For us in the United States, this is the week we think about Independence. Nation states around the world are still proclaiming their independence (BREXIT) while others are being subjugated (Crimea). It seems to be the history of the world and of business. Independent companies are founded and grown, only to be “acquired” by larger corporations. It must be in our DNA.
Not long ago, I talked about the newer, neuroscience-based model of SCARF by David Rock. The “A” represents autonomy and our desire to be and to work independently. It starts at a very early age. My two-year-old grandson makes it clear that he does not want help getting up into his “big boy” chair to eat. If he wants help, he’ll let you know. When he doesn’t, you’ll feel his body writhe away from your hands and his voice sternly saying, “No, I do it!” A quick search of children’s books on the subject turns up many on the subject.
There are, however, limits to independence. Here in the United States, Congress can make and change laws and the Judiciary can reinterpret the laws under changing conditions. Congress can eject its members and can call the Executive branch to task when it goes beyond the limits imposed by the constitution and its own laws.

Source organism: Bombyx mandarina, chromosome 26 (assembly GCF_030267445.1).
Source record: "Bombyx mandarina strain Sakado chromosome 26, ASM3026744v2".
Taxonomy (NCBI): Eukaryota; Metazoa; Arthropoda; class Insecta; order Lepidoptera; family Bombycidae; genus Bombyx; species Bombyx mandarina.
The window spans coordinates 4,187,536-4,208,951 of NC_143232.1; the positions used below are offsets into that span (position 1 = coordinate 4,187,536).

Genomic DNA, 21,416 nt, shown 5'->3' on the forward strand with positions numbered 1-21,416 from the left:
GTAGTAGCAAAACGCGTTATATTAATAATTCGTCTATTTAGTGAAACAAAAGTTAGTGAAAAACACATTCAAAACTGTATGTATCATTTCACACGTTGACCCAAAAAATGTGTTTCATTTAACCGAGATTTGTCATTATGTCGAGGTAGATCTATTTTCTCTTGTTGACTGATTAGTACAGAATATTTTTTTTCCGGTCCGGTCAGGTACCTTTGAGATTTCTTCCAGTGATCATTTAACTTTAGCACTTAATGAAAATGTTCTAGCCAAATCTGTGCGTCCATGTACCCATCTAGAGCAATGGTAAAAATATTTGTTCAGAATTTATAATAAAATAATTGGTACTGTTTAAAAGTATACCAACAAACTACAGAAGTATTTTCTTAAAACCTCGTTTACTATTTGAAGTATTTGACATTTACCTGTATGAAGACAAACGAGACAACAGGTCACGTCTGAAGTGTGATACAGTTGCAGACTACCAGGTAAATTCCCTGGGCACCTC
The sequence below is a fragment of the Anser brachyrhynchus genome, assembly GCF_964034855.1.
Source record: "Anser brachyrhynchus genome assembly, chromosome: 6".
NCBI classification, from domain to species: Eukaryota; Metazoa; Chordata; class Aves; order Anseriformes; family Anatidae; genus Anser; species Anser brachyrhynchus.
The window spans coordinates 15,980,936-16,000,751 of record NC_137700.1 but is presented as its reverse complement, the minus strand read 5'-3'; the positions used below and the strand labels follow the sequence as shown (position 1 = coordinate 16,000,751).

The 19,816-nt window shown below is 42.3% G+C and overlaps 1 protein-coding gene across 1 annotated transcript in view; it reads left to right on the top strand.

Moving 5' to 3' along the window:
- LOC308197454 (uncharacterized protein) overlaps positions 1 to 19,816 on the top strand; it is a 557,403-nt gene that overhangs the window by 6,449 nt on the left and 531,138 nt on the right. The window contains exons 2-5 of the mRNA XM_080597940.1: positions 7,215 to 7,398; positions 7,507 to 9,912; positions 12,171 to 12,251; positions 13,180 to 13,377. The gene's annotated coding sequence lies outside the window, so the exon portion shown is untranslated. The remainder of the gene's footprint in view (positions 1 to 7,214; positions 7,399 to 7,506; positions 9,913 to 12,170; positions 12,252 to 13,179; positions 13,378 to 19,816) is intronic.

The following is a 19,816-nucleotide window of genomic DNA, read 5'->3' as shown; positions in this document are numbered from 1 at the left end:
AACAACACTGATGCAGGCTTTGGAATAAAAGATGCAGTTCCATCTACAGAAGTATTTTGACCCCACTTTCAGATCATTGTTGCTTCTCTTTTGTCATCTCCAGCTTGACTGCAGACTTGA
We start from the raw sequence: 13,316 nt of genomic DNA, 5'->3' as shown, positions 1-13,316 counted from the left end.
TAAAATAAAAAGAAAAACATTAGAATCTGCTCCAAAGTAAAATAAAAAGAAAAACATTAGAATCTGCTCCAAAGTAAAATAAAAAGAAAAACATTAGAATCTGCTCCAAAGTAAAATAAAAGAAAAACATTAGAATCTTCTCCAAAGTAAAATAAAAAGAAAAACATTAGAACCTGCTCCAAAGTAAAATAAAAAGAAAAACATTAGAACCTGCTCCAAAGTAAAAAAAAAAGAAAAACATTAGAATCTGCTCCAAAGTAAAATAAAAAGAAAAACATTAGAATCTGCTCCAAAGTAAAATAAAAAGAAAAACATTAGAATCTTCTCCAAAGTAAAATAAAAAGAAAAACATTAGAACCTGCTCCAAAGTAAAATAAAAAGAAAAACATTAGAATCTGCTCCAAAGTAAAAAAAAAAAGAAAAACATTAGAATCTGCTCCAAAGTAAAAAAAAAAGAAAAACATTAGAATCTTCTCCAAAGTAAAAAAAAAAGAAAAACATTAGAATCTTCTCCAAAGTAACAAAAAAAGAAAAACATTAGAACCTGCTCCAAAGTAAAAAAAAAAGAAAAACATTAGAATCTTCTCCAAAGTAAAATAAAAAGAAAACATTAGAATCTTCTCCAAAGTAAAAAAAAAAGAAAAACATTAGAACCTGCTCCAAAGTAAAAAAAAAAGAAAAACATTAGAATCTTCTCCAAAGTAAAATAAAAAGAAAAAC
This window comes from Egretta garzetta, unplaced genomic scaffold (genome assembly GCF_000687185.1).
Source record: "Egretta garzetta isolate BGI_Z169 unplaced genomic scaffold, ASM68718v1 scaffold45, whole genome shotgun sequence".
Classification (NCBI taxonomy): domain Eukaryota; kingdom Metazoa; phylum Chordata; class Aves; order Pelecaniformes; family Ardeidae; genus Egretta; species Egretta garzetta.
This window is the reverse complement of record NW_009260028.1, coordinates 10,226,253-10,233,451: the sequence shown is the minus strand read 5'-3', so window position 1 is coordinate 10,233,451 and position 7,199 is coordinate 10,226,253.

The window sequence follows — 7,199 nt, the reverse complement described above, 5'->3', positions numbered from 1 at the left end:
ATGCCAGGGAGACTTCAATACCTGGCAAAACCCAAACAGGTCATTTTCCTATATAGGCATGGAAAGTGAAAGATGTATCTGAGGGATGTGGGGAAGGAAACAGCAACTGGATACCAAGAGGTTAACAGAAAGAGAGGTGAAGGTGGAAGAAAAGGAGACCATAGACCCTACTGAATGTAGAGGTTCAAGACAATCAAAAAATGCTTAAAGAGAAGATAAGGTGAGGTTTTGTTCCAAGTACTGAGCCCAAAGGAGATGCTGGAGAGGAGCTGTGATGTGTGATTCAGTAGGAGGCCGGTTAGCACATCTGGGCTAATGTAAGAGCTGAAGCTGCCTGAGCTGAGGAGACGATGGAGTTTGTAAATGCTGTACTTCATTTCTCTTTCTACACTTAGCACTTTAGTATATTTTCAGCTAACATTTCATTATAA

Business is the same. Companies have bylaws that lay out the limits of independence and the expectations for proper operation. Fraud is avoided by limiting who can sign checks and for how much. Boards must have a quorum to be able to act. Lead, independent directors are important to avoiding “group think” in companies of all sizes. I just had a non-profit board agree to expectations for its board members, especially as it relates to fund raising and attendance. I just signed a position description and contract with another non-profit board. I have a client that wants to separate his certification non-profit from a larger non-profit and is working through the details of independence. Another client is reorganizing and replacing its president, complete with position descriptions and contracts that outline responsibilities, where they can act independently, and where they must collaborate and get permission.
Independence is NOT freedom. It’s a responsibility—to yourself and to all those that depend on you.